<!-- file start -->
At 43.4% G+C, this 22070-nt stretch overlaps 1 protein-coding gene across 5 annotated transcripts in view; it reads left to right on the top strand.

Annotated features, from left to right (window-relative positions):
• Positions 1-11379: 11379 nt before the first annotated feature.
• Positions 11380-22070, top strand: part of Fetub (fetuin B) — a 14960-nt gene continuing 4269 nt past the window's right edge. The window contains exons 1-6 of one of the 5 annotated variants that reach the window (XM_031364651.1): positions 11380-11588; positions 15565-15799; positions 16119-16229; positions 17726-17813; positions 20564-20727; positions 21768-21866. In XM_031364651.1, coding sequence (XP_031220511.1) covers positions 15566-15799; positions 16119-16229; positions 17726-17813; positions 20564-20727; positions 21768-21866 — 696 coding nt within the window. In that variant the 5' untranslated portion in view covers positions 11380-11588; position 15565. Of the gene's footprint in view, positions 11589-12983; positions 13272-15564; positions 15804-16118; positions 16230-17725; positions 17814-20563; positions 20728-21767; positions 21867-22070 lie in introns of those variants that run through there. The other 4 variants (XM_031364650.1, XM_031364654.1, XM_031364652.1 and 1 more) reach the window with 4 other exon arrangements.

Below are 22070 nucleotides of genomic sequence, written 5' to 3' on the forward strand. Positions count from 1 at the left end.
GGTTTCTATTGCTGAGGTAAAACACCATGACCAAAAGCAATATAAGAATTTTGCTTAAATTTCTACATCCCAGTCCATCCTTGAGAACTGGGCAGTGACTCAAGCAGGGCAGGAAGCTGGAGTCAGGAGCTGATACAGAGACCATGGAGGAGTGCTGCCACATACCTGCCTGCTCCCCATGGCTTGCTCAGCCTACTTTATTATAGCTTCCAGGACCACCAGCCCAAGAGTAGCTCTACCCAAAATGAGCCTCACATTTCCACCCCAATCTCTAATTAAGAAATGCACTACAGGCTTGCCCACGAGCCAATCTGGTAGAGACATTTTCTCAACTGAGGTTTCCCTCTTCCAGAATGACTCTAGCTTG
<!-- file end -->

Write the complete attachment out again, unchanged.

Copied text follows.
At 43.4% G+C, this 22070-nt stretch overlaps 1 protein-coding gene across 5 annotated transcripts in view; it reads left to right on the top strand.

Annotated features, from left to right (window-relative positions):
• Positions 1-11379: 11379 nt before the first annotated feature.
• Positions 11380-22070, top strand: part of Fetub (fetuin B) — a 14960-nt gene continuing 4269 nt past the window's right edge. The window contains exons 1-6 of one of the 5 annotated variants that reach the window (XM_031364651.1): positions 11380-11588; positions 15565-15799; positions 16119-16229; positions 17726-17813; positions 20564-20727; positions 21768-21866. In XM_031364651.1, coding sequence (XP_031220511.1) covers positions 15566-15799; positions 16119-16229; positions 17726-17813; positions 20564-20727; positions 21768-21866 — 696 coding nt within the window. In that variant the 5' untranslated portion in view covers positions 11380-11588; position 15565. Of the gene's footprint in view, positions 11589-12983; positions 13272-15564; positions 15804-16118; positions 16230-17725; positions 17814-20563; positions 20728-21767; positions 21867-22070 lie in introns of those variants that run through there. The other 4 variants (XM_031364650.1, XM_031364654.1, XM_031364652.1 and 1 more) reach the window with 4 other exon arrangements.

Below are 22070 nucleotides of genomic sequence, written 5' to 3' on the forward strand. Positions count from 1 at the left end.
GGTTTCTATTGCTGAGGTAAAACACCATGACCAAAAGCAATATAAGAATTTTGCTTAAATTTCTACATCCCAGTCCATCCTTGAGAACTGGGCAGTGACTCAAGCAGGGCAGGAAGCTGGAGTCAGGAGCTGATACAGAGACCATGGAGGAGTGCTGCCACATACCTGCCTGCTCCCCATGGCTTGCTCAGCCTACTTTATTATAGCTTCCAGGACCACCAGCCCAAGAGTAGCTCTACCCAAAATGAGCCTCACATTTCCACCCCAATCTCTAATTAAGAAATGCACTACAGGCTTGCCCACGAGCCAATCTGGTAGAGACATTTTCTCAACTGAGGTTTCCCTCTTCCAGAATGACTCTAGCTTG